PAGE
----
• Is the material objective, showing multiple sides of an issue?  Bias is not necessarily reason to reject a source - but be sure that you can identify it.
  • Who is the intended audience?  Advanced researchers in a field?  Elementary school students?   Members of a particular organization or viewpoint?
CONTENT
Consider the information presented in the work, and how it is organized. 
  • Is the coverage of the topic complete?  Does it leave out important information?  Is the approach basic or advanced?  Does it offer more than one perspective?
  • Research articles and scholarly books should include bibliographies, or lists of works consulted.  Consider the length, detail, and accuracy of the bibliography in relation to the work in question.  Does the bibliography seem comprehensive, or are just a few sources mentioned?
USEFULNESS
Consider whether the information is what you need for your purposes.
  • Any particular book or journal article can be a wonderful source for some purposes, but not relevant for others.  Consider what you need the information for, and be critical - don't choose your sources based on how easily you found them.  Make sure the content is useful and relevant to your topic.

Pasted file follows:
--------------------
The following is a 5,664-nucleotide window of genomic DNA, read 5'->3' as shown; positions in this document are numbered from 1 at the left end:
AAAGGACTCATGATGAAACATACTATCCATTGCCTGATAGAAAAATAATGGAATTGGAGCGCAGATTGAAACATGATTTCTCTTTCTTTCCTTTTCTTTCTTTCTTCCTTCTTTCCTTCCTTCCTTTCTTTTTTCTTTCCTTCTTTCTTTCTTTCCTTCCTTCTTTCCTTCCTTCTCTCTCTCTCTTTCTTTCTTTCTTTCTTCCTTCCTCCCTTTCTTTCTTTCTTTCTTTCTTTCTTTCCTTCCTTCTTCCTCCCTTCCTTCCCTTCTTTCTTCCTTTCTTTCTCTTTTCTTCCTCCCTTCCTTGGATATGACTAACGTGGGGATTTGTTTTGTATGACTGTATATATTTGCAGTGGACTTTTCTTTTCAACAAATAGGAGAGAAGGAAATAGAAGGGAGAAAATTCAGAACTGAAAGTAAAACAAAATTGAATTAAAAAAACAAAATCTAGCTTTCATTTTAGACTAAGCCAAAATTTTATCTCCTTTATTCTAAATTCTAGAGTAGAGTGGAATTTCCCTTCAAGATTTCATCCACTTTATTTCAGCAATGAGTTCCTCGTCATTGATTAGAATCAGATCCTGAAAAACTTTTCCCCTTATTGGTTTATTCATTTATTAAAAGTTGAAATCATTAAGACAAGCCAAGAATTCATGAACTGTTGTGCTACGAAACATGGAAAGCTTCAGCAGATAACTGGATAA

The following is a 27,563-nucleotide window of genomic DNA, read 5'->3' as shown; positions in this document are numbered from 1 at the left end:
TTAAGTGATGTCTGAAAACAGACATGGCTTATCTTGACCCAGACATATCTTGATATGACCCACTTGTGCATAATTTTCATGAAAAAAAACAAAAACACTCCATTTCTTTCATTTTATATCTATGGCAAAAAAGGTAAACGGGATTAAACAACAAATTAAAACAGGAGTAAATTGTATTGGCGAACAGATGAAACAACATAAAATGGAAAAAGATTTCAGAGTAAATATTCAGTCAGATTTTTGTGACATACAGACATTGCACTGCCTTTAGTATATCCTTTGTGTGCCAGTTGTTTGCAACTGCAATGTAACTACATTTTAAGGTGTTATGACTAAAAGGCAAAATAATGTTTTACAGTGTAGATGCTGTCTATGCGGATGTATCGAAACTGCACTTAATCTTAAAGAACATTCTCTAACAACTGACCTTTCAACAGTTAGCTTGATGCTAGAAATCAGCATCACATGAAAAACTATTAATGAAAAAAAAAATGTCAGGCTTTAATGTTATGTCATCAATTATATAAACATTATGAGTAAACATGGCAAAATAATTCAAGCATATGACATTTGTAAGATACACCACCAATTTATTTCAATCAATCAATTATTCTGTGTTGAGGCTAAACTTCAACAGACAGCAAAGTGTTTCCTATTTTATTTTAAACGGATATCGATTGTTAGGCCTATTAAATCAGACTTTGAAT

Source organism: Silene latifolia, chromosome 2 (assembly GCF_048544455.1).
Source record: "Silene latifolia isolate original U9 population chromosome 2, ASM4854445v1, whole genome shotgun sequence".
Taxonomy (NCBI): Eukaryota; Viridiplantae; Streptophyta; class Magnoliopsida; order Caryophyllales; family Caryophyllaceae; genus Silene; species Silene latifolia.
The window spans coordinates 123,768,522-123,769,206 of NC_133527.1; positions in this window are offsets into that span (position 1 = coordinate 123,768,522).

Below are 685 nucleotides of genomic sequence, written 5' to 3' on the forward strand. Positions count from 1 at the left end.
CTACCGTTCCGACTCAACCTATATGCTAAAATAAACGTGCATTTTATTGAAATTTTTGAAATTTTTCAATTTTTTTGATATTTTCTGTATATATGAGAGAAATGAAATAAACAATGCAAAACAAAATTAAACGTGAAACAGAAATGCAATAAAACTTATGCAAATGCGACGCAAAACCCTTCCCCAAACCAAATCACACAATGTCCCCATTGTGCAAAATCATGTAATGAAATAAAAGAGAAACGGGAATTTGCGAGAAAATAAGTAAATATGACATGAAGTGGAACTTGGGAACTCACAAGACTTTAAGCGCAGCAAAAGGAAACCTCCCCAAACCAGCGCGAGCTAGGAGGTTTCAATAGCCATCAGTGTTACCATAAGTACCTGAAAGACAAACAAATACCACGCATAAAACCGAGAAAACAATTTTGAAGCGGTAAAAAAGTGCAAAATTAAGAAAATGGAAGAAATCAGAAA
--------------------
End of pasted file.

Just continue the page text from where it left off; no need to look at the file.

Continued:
• Does the book / journal article cover the topic you need?  Is that coverage sufficient, or is it too superficial (or too detailed) for your purposes?
ACCURACY
Verify information before you use it in your own research or class  assignments. 
  • Is the book or article well written and well-edited?  Are there noticeable mistakes in spelling or grammar?  Is it written in a style that you would expect for the topic and audience?
  • In research books and articles, is there a bibliography, or footnotes, or other means of listing sources the author consulted? 
CURRENCY
Know when your information was published, and decide whether this makes a difference.
  • When was the book or article written?  When was it published?  Is the information still current or valid?  If the information is no longer current, does it still have value for your needs?
  • Know the difference between current, dated, and outdated information, as well as those sources considered "classics" in your field.  Different disciplines will have different needs as to the importance of currency versus older, established publications and materials.


Adapted from "Evaluating Websites" Instruction LibGuide;
by Iowa State University Instruction Department Staff

Scholarly vs. Popular Periodicals

Is the article Peer Reviewed?

Search the Serials Directory to find out if a journal is categorized as Scholarly / Peer Reviewed.

1.  Type the name of the journal in the search box and select TI Title from the dropdown.

Serials Directory Search Example

 

2.  Scroll down to Limits and select the check box next to Scholarly (Peer Reviewed) Journals.

Serials Directory Limits

 

3.  If the journal is in your result set, then you know that research articles in the journal are peer reviewed. When you click on the journal title in your result set you can scroll down and see that Peer Reviewed is labeled Yes.

  • Serials Directory
    Information about over 150,000 journals. Includes a search limit to Scholarly (Peer Reviewed) Journals.